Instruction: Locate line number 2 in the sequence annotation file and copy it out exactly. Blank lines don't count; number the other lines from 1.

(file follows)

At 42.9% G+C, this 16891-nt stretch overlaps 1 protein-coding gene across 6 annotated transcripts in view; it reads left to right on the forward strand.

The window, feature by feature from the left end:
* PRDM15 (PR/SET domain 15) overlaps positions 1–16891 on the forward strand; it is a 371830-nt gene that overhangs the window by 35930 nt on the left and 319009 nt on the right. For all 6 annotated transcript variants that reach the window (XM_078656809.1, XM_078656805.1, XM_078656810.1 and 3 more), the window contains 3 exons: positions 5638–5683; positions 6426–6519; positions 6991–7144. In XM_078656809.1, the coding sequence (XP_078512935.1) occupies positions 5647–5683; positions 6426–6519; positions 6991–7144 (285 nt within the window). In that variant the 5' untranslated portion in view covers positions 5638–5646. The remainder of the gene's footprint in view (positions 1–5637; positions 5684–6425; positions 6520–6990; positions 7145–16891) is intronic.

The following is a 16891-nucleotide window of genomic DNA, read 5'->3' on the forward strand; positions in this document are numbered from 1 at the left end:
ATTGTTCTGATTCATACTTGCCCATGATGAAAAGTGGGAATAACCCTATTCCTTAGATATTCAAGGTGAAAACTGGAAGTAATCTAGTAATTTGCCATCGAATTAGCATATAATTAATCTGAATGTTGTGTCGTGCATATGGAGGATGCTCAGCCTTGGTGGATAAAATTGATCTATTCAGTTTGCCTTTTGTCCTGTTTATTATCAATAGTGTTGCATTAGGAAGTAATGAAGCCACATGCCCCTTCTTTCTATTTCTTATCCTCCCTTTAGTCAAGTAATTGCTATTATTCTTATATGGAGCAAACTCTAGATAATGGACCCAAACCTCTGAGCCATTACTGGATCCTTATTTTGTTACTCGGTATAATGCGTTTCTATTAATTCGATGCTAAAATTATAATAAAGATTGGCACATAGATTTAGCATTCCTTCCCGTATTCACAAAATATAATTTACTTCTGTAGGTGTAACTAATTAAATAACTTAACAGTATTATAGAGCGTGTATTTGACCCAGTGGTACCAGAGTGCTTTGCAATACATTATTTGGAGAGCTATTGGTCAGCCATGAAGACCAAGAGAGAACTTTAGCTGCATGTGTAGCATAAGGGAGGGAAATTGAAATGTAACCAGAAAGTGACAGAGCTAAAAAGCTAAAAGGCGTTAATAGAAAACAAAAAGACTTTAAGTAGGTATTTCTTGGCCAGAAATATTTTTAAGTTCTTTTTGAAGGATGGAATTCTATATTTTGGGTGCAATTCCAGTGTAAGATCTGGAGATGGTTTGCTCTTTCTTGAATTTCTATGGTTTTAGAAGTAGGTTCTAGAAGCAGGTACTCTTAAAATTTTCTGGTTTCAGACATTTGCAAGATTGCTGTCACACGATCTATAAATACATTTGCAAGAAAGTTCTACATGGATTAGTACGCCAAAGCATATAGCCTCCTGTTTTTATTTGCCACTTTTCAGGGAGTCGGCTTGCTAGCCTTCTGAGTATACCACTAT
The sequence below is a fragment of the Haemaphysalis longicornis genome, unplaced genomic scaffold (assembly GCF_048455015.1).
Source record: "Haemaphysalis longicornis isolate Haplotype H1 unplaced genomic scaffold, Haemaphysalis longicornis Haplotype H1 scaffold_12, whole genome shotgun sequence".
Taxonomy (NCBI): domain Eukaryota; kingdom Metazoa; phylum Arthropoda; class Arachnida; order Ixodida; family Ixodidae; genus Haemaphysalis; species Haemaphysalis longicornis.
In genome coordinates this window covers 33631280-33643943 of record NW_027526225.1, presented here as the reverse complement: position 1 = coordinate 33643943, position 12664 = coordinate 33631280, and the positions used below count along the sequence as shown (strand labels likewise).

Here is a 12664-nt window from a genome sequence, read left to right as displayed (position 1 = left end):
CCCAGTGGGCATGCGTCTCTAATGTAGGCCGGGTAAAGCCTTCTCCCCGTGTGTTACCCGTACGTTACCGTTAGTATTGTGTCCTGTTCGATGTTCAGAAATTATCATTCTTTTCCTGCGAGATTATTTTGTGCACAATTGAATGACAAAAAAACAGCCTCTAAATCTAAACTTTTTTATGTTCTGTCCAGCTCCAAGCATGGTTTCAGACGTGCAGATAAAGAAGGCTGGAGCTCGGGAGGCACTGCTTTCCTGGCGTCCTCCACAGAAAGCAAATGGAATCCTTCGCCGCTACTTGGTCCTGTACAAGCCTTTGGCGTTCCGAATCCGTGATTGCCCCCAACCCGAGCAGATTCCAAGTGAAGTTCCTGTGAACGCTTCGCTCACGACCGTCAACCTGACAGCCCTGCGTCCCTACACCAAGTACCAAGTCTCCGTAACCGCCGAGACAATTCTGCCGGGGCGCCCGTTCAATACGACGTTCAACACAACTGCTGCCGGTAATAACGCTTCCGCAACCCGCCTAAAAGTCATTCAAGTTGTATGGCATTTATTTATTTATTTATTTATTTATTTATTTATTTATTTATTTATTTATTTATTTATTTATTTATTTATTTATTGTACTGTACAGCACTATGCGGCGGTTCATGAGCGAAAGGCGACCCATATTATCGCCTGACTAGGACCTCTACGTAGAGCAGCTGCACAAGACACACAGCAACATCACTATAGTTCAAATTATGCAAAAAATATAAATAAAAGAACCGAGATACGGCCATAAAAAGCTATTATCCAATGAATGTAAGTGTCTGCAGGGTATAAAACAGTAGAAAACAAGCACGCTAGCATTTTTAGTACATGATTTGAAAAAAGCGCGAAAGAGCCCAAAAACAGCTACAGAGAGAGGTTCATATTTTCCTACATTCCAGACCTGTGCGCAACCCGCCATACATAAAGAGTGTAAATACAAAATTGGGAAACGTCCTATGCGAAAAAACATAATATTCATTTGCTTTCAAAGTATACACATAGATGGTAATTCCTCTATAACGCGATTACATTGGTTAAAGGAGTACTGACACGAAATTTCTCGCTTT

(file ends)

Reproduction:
The window, feature by feature from the left end: